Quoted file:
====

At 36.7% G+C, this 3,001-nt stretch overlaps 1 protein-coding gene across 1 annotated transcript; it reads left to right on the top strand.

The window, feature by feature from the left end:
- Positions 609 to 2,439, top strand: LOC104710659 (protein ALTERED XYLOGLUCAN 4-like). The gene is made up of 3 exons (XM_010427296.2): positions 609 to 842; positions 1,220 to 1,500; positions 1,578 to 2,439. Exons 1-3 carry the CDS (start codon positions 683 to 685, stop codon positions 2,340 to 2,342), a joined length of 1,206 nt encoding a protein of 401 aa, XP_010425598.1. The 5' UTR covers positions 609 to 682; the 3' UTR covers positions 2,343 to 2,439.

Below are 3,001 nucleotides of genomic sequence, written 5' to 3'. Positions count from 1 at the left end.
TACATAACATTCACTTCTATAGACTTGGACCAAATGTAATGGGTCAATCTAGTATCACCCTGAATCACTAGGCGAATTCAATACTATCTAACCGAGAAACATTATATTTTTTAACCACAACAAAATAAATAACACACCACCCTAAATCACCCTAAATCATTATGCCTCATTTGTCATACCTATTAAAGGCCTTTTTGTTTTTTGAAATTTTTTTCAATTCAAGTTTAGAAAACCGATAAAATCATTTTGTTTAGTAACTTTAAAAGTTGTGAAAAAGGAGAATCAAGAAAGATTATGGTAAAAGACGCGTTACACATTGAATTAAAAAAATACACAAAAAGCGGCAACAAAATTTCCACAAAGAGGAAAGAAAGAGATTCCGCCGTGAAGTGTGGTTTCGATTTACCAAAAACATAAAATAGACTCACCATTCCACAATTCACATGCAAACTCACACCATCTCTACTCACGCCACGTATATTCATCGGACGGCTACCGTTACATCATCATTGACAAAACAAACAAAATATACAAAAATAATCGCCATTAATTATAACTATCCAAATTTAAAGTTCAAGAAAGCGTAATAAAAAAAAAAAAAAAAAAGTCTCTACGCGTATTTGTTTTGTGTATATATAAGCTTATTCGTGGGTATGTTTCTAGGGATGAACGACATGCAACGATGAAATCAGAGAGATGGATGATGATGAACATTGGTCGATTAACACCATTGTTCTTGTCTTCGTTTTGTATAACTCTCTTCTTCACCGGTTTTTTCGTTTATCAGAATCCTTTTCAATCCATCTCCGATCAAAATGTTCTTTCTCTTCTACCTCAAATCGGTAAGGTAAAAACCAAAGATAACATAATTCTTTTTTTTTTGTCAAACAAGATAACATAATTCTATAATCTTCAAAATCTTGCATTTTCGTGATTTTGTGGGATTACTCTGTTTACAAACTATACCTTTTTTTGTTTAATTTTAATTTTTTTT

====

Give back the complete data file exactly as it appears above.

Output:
At 36.7% G+C, this 3,001-nt stretch overlaps 1 protein-coding gene across 1 annotated transcript; it reads left to right on the top strand.

The window, feature by feature from the left end:
- Positions 609 to 2,439, top strand: LOC104710659 (protein ALTERED XYLOGLUCAN 4-like). The gene is made up of 3 exons (XM_010427296.2): positions 609 to 842; positions 1,220 to 1,500; positions 1,578 to 2,439. Exons 1-3 carry the CDS (start codon positions 683 to 685, stop codon positions 2,340 to 2,342), a joined length of 1,206 nt encoding a protein of 401 aa, XP_010425598.1. The 5' UTR covers positions 609 to 682; the 3' UTR covers positions 2,343 to 2,439.

Below are 3,001 nucleotides of genomic sequence, written 5' to 3'. Positions count from 1 at the left end.
TACATAACATTCACTTCTATAGACTTGGACCAAATGTAATGGGTCAATCTAGTATCACCCTGAATCACTAGGCGAATTCAATACTATCTAACCGAGAAACATTATATTTTTTAACCACAACAAAATAAATAACACACCACCCTAAATCACCCTAAATCATTATGCCTCATTTGTCATACCTATTAAAGGCCTTTTTGTTTTTTGAAATTTTTTTCAATTCAAGTTTAGAAAACCGATAAAATCATTTTGTTTAGTAACTTTAAAAGTTGTGAAAAAGGAGAATCAAGAAAGATTATGGTAAAAGACGCGTTACACATTGAATTAAAAAAATACACAAAAAGCGGCAACAAAATTTCCACAAAGAGGAAAGAAAGAGATTCCGCCGTGAAGTGTGGTTTCGATTTACCAAAAACATAAAATAGACTCACCATTCCACAATTCACATGCAAACTCACACCATCTCTACTCACGCCACGTATATTCATCGGACGGCTACCGTTACATCATCATTGACAAAACAAACAAAATATACAAAAATAATCGCCATTAATTATAACTATCCAAATTTAAAGTTCAAGAAAGCGTAATAAAAAAAAAAAAAAAAAAGTCTCTACGCGTATTTGTTTTGTGTATATATAAGCTTATTCGTGGGTATGTTTCTAGGGATGAACGACATGCAACGATGAAATCAGAGAGATGGATGATGATGAACATTGGTCGATTAACACCATTGTTCTTGTCTTCGTTTTGTATAACTCTCTTCTTCACCGGTTTTTTCGTTTATCAGAATCCTTTTCAATCCATCTCCGATCAAAATGTTCTTTCTCTTCTACCTCAAATCGGTAAGGTAAAAACCAAAGATAACATAATTCTTTTTTTTTTGTCAAACAAGATAACATAATTCTATAATCTTCAAAATCTTGCATTTTCGTGATTTTGTGGGATTACTCTGTTTACAAACTATACCTTTTTTTGTTTAATTTTAATTTTTTTT